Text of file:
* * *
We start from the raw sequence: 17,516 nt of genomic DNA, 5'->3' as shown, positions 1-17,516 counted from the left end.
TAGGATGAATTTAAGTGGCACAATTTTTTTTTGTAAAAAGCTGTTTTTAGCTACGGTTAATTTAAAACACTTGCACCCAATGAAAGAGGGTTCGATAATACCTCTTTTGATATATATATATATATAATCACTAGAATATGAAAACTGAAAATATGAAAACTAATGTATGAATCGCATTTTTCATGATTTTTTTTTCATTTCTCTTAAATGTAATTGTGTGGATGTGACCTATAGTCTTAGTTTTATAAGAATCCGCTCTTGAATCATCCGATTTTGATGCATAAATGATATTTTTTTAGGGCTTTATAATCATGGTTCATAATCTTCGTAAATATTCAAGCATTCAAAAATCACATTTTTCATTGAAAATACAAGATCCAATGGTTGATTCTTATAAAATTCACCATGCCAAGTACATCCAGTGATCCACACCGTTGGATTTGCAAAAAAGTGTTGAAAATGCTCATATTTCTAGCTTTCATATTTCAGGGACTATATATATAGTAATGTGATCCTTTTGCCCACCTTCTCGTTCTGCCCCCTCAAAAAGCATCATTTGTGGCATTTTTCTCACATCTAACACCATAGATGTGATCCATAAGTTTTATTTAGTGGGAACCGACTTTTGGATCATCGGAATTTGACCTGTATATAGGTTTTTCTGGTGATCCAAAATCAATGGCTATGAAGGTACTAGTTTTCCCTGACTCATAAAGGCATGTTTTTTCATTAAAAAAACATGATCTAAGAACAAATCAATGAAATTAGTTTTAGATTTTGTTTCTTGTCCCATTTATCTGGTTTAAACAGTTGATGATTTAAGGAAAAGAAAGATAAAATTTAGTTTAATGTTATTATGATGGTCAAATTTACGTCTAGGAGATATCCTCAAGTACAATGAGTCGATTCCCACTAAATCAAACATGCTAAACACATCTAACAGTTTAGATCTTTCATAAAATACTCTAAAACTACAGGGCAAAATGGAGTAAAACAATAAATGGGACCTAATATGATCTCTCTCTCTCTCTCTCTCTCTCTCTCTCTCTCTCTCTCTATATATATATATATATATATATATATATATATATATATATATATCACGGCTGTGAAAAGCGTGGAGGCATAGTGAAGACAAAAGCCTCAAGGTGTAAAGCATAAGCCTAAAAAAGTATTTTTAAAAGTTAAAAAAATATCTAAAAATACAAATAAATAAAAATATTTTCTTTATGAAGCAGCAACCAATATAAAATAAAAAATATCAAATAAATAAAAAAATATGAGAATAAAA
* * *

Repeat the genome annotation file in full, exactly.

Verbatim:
We start from the raw sequence: 17,516 nt of genomic DNA, 5'->3' as shown, positions 1-17,516 counted from the left end.
TAGGATGAATTTAAGTGGCACAATTTTTTTTTGTAAAAAGCTGTTTTTAGCTACGGTTAATTTAAAACACTTGCACCCAATGAAAGAGGGTTCGATAATACCTCTTTTGATATATATATATATATAATCACTAGAATATGAAAACTGAAAATATGAAAACTAATGTATGAATCGCATTTTTCATGATTTTTTTTTCATTTCTCTTAAATGTAATTGTGTGGATGTGACCTATAGTCTTAGTTTTATAAGAATCCGCTCTTGAATCATCCGATTTTGATGCATAAATGATATTTTTTTAGGGCTTTATAATCATGGTTCATAATCTTCGTAAATATTCAAGCATTCAAAAATCACATTTTTCATTGAAAATACAAGATCCAATGGTTGATTCTTATAAAATTCACCATGCCAAGTACATCCAGTGATCCACACCGTTGGATTTGCAAAAAAGTGTTGAAAATGCTCATATTTCTAGCTTTCATATTTCAGGGACTATATATATAGTAATGTGATCCTTTTGCCCACCTTCTCGTTCTGCCCCCTCAAAAAGCATCATTTGTGGCATTTTTCTCACATCTAACACCATAGATGTGATCCATAAGTTTTATTTAGTGGGAACCGACTTTTGGATCATCGGAATTTGACCTGTATATAGGTTTTTCTGGTGATCCAAAATCAATGGCTATGAAGGTACTAGTTTTCCCTGACTCATAAAGGCATGTTTTTTCATTAAAAAAACATGATCTAAGAACAAATCAATGAAATTAGTTTTAGATTTTGTTTCTTGTCCCATTTATCTGGTTTAAACAGTTGATGATTTAAGGAAAAGAAAGATAAAATTTAGTTTAATGTTATTATGATGGTCAAATTTACGTCTAGGAGATATCCTCAAGTACAATGAGTCGATTCCCACTAAATCAAACATGCTAAACACATCTAACAGTTTAGATCTTTCATAAAATACTCTAAAACTACAGGGCAAAATGGAGTAAAACAATAAATGGGACCTAATATGATCTCTCTCTCTCTCTCTCTCTCTCTCTCTCTCTCTCTCTCTATATATATATATATATATATATATATATATATATATATATATATCACGGCTGTGAAAAGCGTGGAGGCATAGTGAAGACAAAAGCCTCAAGGTGTAAAGCATAAGCCTAAAAAAGTATTTTTAAAAGTTAAAAAAATATCTAAAAATACAAATAAATAAAAATATTTTCTTTATGAAGCAGCAACCAATATAAAATAAAAAATATCAAATAAATAAAAAAATATGAGAATAAAA